Part 5: This conversation is in ten parts.
EH: I see. So, your writing career pretty much started with children’s books. When did LOME come into your mind as a story then?
OD: The genesis for LOME began in 1978, I would say. Everything I saw and experienced began to shape ideas, characters, beliefs, histories, etc. I began drawing maps, writing stories, all loosely connected but not completely formulated as a mythology yet, and amassing a huge amount of research notes. I think I must have more than two thousand pages of notes, if not more. It would take me about ten years to really create the world of Moel Eyris. Like Tolkien I wanted every detail to be correct and exacting, from the flora and fauna right down to the architecture and characters that would inhabit my mythical world of Moel Eyris.
EH: Then would you say that you have been working on LOME since 1978? Or 1988?
OD: I would say that 1978 started the creative process. It was that first trip to Scotland, the Orkney Islands, the Outer Hebrides that shaped my ideas and concepts. Over the course of the next thirty years I kept returning to Scotland, kept doing research, kept discovering more and more about archaeology and folk beliefs that really began to take shape in my mind and how I might use this information to create my own mythology, my own epic saga.
EH: Would you say then that it was Tolkien’s books and your trips to Scotland that shaped your writing of the story? Was there anything else that inspired your ideas?
OD: Definitely. Tolkien’s books were the springboard for my wanting to learn more about philology, languages, Norse mythology, Celtic mythology and so on. But I would have to add that the Arthurian legend was another tremendous influence on me as a writer. I think I have read every version of the Arthur story that you could think of.
EH: You mean Disney’s ‘The Sword in the Stone’ type of Arthur story?
OD: [laughing and shaking his finger at me] No! No, no, NO! Absolutely not! Most people seem to only have seen that Disney film and think that is the true version of the Arthur story. The books I mean include my favorites such as The Once and Future King by T. H. White; ‘The Merlin’ trilogy [The Crystal Cave, The Hollow Hills, The Last Enchantment] by Mary Stewart; Sword at Sunset by Rosemary Sutcliffe; and my most favorite retelling of the Arthur story Mists of Avalon by Marion Zimmer Bradley. But, I also read the early medieval versions as well, starting with Geoffrey of Monmouth’s Historia Regum Britanniae — History of the Kings of Britain written sometime in the 1130s.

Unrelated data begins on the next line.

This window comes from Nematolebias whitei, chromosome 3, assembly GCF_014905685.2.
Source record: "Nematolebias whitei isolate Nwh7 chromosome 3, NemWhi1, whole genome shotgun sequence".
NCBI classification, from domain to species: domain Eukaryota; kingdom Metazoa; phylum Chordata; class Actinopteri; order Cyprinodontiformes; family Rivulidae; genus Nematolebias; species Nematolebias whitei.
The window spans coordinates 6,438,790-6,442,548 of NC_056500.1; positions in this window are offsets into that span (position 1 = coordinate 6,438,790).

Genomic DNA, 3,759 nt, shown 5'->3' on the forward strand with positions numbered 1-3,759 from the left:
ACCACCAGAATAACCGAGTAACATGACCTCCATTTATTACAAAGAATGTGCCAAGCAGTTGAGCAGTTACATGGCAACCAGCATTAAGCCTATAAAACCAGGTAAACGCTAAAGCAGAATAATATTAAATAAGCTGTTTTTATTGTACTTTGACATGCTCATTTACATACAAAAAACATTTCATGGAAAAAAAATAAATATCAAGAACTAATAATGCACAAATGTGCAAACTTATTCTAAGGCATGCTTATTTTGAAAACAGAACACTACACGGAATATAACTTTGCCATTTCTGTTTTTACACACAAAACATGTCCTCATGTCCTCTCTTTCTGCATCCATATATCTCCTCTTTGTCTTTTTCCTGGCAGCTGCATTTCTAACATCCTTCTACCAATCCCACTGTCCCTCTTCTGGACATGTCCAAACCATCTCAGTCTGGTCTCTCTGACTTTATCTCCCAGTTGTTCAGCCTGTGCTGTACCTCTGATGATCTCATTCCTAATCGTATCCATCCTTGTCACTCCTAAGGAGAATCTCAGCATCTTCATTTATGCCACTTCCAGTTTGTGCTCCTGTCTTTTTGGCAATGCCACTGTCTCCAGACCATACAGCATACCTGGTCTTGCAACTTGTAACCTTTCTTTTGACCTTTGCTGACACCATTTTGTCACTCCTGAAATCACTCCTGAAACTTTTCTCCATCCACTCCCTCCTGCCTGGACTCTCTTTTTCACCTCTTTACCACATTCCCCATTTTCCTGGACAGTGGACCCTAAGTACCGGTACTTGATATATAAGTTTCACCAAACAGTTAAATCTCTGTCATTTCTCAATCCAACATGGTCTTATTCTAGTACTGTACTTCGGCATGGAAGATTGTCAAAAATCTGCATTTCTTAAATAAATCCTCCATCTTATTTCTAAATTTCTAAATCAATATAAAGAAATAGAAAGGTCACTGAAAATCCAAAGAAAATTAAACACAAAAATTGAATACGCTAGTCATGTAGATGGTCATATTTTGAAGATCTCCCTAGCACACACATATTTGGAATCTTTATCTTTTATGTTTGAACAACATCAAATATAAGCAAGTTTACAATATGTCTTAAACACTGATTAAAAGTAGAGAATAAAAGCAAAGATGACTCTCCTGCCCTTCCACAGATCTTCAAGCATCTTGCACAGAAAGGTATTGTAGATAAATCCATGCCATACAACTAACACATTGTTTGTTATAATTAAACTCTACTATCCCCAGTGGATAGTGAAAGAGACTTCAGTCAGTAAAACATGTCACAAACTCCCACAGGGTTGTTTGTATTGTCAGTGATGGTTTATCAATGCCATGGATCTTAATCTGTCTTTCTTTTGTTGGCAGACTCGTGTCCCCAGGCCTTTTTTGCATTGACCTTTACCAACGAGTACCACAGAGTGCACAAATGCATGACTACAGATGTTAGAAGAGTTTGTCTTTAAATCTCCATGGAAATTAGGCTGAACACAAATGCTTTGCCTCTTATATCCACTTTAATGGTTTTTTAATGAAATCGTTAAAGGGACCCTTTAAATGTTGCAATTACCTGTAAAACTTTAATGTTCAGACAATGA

I’ve always loved the story of King Arthur. But, it wasn’t the chivalrous knights that appealed to me most. It was the ‘dark skinned wild men’ and Merlin. The Arthur story propelled me down the path of reading and researching anything I could find on Medieval Romance, druids, and Celtic mythology.
EH: How in the world do you remember all these books and so much history?
OD: Eric, when you are passionate about something it’s not hard to remember. These are simply some of my favorite books that I have read and reread many times in the course of my lifetime. But, it was still Tolkien and his books that really made me want to write my own stories, create my own mythical world. Like most of Tolkien’s fans I have my favorite characters in the stories and my favorite chapters that I go back and reread fairly often.
EH: Can you tell me what a few of them are?
OD: Sure! Beorn is my most favorite character and was my introduction to the concept of shape-shifting. Of course, I had to look up to see what Beorn meant because it made me think of Beowulf. In researching folk motifs in literature of came across the bear’s son cycle and motif and this had a profound impact on my thinking in regard to my main character, Caelean Faolán, whose father is bear that could shape-shift into a man. This naturally led to learning about the taboo of the beast marriage and began to shape my idea for who Cael’s parents were and why he was so special.